'The piano occupies its place under the window; our two sea-chests which Vernon has painted white, stand in a corner. Our noble chimney occupying nearly one side of the room gives promise of many a brilliant winter blaze. This is as yet our only finished room. The room upstairs forms a dormitory for all the females of the family. The windows command on one side a pleasant view of the river, with the country in its unredeemed state, which is so completely parklike that you would scarcely believe that a year and ten months only have elapsed since the improving hand of the European was first extended over its glades. This side of the prospect is full of beauty, and yet I dwell with more interest and delight on the opposite scene where offer to view the little hamlet, our garden, our hayrick and our stock-yard. It is more essentially English, and it bears the marks of daily improvements.

'My dear boys, having rested from our labours are standing round the cooking fire, which, according to Colonial custom, is kindled out of doors. Our fowls have been duly fed and are at roost. The geese have returned from their evening stroll, and the ducks, my peculiar charge, have quacked their last quack, and are settling themselves to sleep. Bessy has penned up her turkeys, young and old. At a short distance the cowbells are heard, and, almost at the same moment, Alfred's voice pealing forth some favourite song, surely never meant for cow herd's lips. "Wilt thou say farewell, love" and "The Bushman's Dream." are the rage at present. As the sounds approach, the gates of the stock are thrown open, and the business of milking commences.

'I wish you could see our beautiful sleek cattle, amounting to 15 in number. Our pretty goats, too, have long been waiting admittance, and after a few graceful antics have thrown themselves beneath our windows, or close to the door for the night.

'The horses are sometimes tethered at a short distance for the night, but often in the summer season suffered to run loose, as they are sure to return for water from the pond in our stock-yard.

'The little filly ("Capel") is really a beauty, and a more animated and interesting spectacle than our farm yard in the cool soft evening hour is surely not often to be seen. I turn from it with an emotion of gratitude and happiness which only requires the participation of those we love in England to be rendered complete.'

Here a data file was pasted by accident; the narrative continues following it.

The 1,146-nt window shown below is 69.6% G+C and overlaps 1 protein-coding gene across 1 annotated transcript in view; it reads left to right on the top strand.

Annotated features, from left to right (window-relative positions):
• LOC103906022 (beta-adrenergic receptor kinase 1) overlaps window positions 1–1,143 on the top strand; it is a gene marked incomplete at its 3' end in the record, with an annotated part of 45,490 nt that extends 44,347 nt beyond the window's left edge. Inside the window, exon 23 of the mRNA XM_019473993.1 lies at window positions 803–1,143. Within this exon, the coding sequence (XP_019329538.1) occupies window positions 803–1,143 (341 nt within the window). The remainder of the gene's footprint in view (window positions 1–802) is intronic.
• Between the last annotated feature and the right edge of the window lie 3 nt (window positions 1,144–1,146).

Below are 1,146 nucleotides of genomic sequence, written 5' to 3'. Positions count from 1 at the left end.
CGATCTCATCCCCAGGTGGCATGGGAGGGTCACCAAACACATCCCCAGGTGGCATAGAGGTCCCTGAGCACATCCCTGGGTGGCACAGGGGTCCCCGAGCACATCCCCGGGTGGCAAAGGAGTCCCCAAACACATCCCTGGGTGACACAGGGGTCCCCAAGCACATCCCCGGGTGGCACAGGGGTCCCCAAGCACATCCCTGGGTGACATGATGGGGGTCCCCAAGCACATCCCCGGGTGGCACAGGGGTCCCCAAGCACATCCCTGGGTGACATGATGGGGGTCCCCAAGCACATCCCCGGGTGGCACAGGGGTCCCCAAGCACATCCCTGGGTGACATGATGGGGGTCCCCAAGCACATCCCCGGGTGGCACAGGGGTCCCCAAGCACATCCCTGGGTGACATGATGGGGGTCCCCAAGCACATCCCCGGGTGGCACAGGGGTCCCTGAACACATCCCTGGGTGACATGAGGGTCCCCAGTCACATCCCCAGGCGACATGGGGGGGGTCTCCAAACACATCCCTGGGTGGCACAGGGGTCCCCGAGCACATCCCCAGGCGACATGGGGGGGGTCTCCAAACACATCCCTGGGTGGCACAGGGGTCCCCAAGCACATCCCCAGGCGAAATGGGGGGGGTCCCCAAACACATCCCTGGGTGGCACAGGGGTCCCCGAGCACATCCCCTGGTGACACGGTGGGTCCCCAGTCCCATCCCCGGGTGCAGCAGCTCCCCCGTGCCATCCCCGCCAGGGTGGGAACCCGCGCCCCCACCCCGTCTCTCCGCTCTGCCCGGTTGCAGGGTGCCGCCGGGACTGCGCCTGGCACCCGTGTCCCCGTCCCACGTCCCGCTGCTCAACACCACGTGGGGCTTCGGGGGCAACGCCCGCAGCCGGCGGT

A year later, when Fanny was revisiting the Swan River, she reported from Richard Brown's: 'The Governor is in high spirits with the Vasse and all connected with it. He looks forward to raising a thriving population soon around us. Mr. Scott is going down to superintend a farm of the Governor's at Wonnerup, where Mr. Bunbury is settled about five miles from us. Mr. Layman has already removed thither. The Chapmans also intend removing in the spring to the Sabina. The Molloys are also coming over.'

'Augusta', John told Capel Carter in a letter written on Christmas Day 1836, 'I think on the eve of dissolution. It will be deserted by everyone except Mr. Turner, who feels himself bound to the spot by the costly nature of his improvements, consisting of fences, buildings, etc. For him, as he went there encouraged by Government, a small number of soldiers will be stationed there. Captain Molloy is dark and mysterious in his actions. He upholds the prospects of a devoted settlement in the presence of one or two labourers who cling with hopeless perseverance to the small improvements they have effected with great labour; but like a skilful general he has provided for his own retreat. Leschenault has been added to our district in order that the Government Resident may move to his grant on the Vasse, without incurring the odium of absenteeism.'

  1. From a reference in a letter of Mary Bussell's to the drudgery of spade labour, it is evident that they dug their field for wheat-growing!
  2. Alfred thus described the night in his journal: 'The lightning and thunder began to be tremendous. The moon was not entirely concealed , but sometimes shone brightly on the dark and lurid clouds to windward. How beautiful they were you cannot think.
    "They were not black, they were not blue,
    A gilded mixture of the two,
    For the moon shone bright in rear
    And the thickest clouds were clear."'
  3. There had been doubts of the truck. Thus Alfred to Fanny: 'I felt a degree of satisfaction in seeing the machine in use. You remember the wheel made by John which interested us all so much at Augusta. As soon as we were all harnessed in, it answered beautifully. I think there was scarce an eye that did not at times turn a little back to watch it rolling on unyielding to the bulk of hundredweights.'
  4. Yulika had been lost in June 1833. Thus Fanny Bussell's diary:
    'June 21st, 1833. John and Vernon departed in quest of Yulika and vagrant child. Charles too at Augusta with four soldiers commenced a similar expedition in quest of the government bull and cow, missing some months.
    Saturday 22nd. John and Vernon returned with the calf. No Yulika. Tuesday 25th. Intelligence that the bull and heifer have been discovered with the assistance of natives, and that they promised to track Yulika in a similar way.'
    Heavy rain followed, however, and Yulika was not tracked.
  5. The name suggests that she had been purchased from Mr. Yule in Perth. The Bussells had also a hen called Molloynie, and a cat Hillmania, evident derivatives of Molloy and Hillman.
  6. Near the site of this cottage is now a tombstone 'Sacred to the memory of Phœbe Rolls, the faithful servant of the Bussell family, and first Englishwoman in this district, who departed this life 1842, age unknown.' It is a monument incidentally, to the untrustworthiness of local traditions. The strictly contemporary record, An estimate of the population of the Vasse District, August 1840,' included in Fanny Bussell's diary for 1840-41, gives her name as Phœbe Bower.